Horse Tales

A long time ago in a land far away, my True Love and I had a big adventure.  It was on our European backpacking tour of ’91.  While we were in Ireland, we decided we would lash out (spend up big) and take an organised day tour of Killarney National Park.  Our mode of transport was horse and cart, and then dinghy for the return across Loch Léin to Ross Castle (I hope I’ve got that right.  It was such a long time ago).  For the more intrepid traveler, there was the option of riding a horse.  Now I’m not that intrepid but I used to be a good rider, so I chose to ride.  My True Love wisely chose to travel by cart. Read more

On The Straight And Narrow

Last night, I thought I might write a very important post.  Then I chickened out.  But now …. oh well, here goes.

I don’t do drugs.  Never have.  I have had too many “hypos” (low blood glucose episodes), which are themselves quite trippy.  Some good.  Some bad.  So I stay well clear of them — drugs, not hypos, which is somewhat harder to “do”.  I don’t even drink alcohol anymore.  The most I’ve ever drunk was three glasses of wine.  You know, when in France … as you do. Read more

Election Priorities – Government Funding for Continuous Glucose Monitoring

Aussie Readers, given the escalating rate of new Government policy and funding announcements, it will come as no surprise to you that a Federal election is imminent and judging by the nature of the announcements to date, the result of the next election is expected to be a close one.  Am I the only Australian woman still menstruating that considers the recent announcement exempting sanitary products from the Goods and Service Tax a stunt?  Some estimates put the saving to each woman at less than $10 per year.  But I suppose the more you bleed, the more you save.  Let’s not forget that GST revenue goes to State Governments anyway, so it is not like they are giving anything away.  I am being facetious but you get my drift.  Never let it be said that the Coalition has a woman problem.

If I had my way, I would rather see the Government commit to further emission reductions.  I don’t think anyone outside of Government seriously believes Australia is going to meet its Paris emissions reduction target based on current policy settings.  If I can’t have that, and apparently I can’t, I would like to relieve some of the day to day stress of living with Type 1 diabetes. Read more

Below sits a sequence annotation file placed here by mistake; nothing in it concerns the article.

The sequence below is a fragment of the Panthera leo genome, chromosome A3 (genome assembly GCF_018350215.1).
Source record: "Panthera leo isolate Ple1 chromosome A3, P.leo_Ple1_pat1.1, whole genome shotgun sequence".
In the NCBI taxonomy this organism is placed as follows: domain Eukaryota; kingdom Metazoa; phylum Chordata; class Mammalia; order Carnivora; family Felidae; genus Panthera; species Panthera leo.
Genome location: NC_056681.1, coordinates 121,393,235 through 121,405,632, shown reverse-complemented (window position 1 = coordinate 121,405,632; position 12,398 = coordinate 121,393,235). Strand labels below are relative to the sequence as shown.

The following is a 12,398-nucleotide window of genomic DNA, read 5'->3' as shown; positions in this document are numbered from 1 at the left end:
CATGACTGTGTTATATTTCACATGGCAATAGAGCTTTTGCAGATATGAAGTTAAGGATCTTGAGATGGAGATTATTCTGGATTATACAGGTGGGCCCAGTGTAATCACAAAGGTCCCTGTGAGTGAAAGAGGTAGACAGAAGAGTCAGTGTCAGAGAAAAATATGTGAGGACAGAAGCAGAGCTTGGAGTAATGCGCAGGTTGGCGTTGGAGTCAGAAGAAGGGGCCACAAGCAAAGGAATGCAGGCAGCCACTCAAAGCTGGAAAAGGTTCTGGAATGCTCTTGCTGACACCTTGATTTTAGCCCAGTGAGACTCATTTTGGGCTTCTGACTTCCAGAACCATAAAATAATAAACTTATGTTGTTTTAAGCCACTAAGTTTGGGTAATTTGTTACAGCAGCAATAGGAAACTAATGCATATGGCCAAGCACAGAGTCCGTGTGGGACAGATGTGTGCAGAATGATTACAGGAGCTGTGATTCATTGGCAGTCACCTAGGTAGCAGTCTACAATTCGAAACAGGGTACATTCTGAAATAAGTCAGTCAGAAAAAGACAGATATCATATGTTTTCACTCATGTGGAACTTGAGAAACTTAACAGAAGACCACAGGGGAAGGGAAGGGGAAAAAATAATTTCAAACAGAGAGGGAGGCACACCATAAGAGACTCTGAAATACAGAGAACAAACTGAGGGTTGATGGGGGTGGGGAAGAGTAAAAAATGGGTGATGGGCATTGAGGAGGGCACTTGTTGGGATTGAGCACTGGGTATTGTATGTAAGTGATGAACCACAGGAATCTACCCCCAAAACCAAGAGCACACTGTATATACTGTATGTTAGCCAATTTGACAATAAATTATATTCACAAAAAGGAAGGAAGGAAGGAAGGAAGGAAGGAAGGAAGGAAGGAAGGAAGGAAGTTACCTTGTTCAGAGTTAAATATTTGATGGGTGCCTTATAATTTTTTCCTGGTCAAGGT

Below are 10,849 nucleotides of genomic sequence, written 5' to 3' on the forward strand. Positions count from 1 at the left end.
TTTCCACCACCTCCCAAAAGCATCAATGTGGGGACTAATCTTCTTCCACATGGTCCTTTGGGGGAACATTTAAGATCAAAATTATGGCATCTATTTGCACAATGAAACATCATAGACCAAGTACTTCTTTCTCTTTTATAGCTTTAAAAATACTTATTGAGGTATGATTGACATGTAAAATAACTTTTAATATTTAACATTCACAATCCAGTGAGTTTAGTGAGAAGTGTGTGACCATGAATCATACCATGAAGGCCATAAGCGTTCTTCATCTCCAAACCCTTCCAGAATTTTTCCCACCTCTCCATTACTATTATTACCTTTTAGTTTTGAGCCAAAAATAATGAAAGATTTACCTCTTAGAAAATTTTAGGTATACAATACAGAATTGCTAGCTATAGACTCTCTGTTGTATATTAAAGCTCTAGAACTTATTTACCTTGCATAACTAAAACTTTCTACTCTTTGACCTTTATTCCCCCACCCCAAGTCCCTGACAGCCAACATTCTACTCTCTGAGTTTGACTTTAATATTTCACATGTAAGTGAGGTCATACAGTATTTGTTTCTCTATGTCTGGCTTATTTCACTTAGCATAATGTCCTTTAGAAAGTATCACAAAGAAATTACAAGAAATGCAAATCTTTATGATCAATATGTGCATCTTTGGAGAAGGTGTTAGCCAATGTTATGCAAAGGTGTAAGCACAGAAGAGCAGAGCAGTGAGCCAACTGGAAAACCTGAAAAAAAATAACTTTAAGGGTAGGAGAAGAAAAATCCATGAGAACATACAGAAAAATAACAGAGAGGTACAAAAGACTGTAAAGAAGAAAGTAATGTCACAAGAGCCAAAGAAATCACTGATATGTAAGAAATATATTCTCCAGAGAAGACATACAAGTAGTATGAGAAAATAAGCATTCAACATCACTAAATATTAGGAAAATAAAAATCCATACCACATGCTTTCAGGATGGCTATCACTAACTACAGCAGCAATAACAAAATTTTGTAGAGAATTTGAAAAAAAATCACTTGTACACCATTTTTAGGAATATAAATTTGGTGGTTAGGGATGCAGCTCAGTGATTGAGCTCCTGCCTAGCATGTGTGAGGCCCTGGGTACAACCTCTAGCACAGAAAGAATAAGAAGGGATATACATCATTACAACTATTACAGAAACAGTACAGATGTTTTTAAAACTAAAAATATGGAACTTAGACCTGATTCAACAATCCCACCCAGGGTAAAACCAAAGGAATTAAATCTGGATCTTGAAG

No Such Thing as Typical for a Type 1 Diabetic

WordPress Daily Word Prompt – Typical

I don’t like to write about my experience with Type 1 diabetes because it is all just s?/* really.  The point is no day is typical.  Let me explain just a little.

We do have a lot of new tech.  Little devices that can help with day-to-day management and identifying trends.  So that is great.  But then, life, hormones, illness, inaccuracy in product labels (for carb counts), exercise, the time of day, diet, insulin resistance, etc, affect results; so much so that I find it difficult to say what my blood glucose levels typically are when asked by some doctors.  My answer is always that it depends.  I often get the you-should-know-better look.

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During the first 20-30 years of my having this condition, doctors would often blame me for my unpredictable results.  There is greater understanding now among the medical profession that perfect control is unachievable for most.  There is less of the blame game.  Thank goodness.

I’m grateful for the new tech.  I really am.  But the device companies and insulin manufacturers (many of whom fund research efforts) have a vested interested in maintaining the status quo.  It’s business as usual.  I’m over it.

What do I want?  Real innovation – a cure.  When do I want it?  Now.

PS. For all those low-carbers out there that think that low-carb is the way to flat lines, sure it helps.  But it is not a panacea, certainly not for middle-aged women like me.